In many design areas, whether in architecture or design, it is generally felt that we need to put people back at the centre of the design. This aspect has been overlooked in recent years. With this in mind, Gilbert is examining the context of use in greater depth since he moved over from the agency side to Deutsche Bahn. With internal applications in particular, their benefits are only evident if they are known to offer both a positive experience and good usability. That is why the description of the usage context is now firmly integrated in the IT development processes at DB Systel.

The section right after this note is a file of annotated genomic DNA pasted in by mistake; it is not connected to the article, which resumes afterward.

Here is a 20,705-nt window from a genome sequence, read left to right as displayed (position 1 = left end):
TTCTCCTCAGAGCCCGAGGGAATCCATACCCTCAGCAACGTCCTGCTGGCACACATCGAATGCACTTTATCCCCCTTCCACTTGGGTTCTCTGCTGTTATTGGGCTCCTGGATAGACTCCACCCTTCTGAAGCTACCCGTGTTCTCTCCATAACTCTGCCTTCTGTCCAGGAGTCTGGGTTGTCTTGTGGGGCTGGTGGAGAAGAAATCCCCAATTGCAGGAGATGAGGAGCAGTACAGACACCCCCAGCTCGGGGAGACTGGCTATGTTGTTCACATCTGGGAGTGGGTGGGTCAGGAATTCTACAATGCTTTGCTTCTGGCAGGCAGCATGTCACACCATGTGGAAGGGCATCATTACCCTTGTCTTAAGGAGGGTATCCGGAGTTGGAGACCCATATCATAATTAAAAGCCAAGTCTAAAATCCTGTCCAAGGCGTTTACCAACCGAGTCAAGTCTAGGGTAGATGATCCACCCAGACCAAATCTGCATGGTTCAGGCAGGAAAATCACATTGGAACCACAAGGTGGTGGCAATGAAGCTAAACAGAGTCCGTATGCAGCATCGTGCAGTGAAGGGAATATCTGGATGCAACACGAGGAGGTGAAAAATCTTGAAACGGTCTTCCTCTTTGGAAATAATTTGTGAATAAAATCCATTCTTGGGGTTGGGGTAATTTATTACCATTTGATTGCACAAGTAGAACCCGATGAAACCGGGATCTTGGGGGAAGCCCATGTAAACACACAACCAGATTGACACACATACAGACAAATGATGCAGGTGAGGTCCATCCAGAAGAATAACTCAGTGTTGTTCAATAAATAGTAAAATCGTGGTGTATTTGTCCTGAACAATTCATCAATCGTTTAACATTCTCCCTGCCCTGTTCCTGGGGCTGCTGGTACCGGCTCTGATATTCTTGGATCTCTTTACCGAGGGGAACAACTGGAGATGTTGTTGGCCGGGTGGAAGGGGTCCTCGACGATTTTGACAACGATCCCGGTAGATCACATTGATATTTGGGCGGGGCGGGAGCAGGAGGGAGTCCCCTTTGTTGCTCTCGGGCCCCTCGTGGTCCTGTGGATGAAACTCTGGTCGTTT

Using the best of technology

According to Lauenroth, art is not only about developing the technology, but also using the technology. Artificial intelligence is a prime example of this. The question that needs to be asked here is: What can it give users? Lauenroth states that in terms of banking, AI could help people better manage their finances. The question of “what design is for” is becoming increasingly important these days – this was also the opinion of the majority of the audience, in which several university teachers were represented.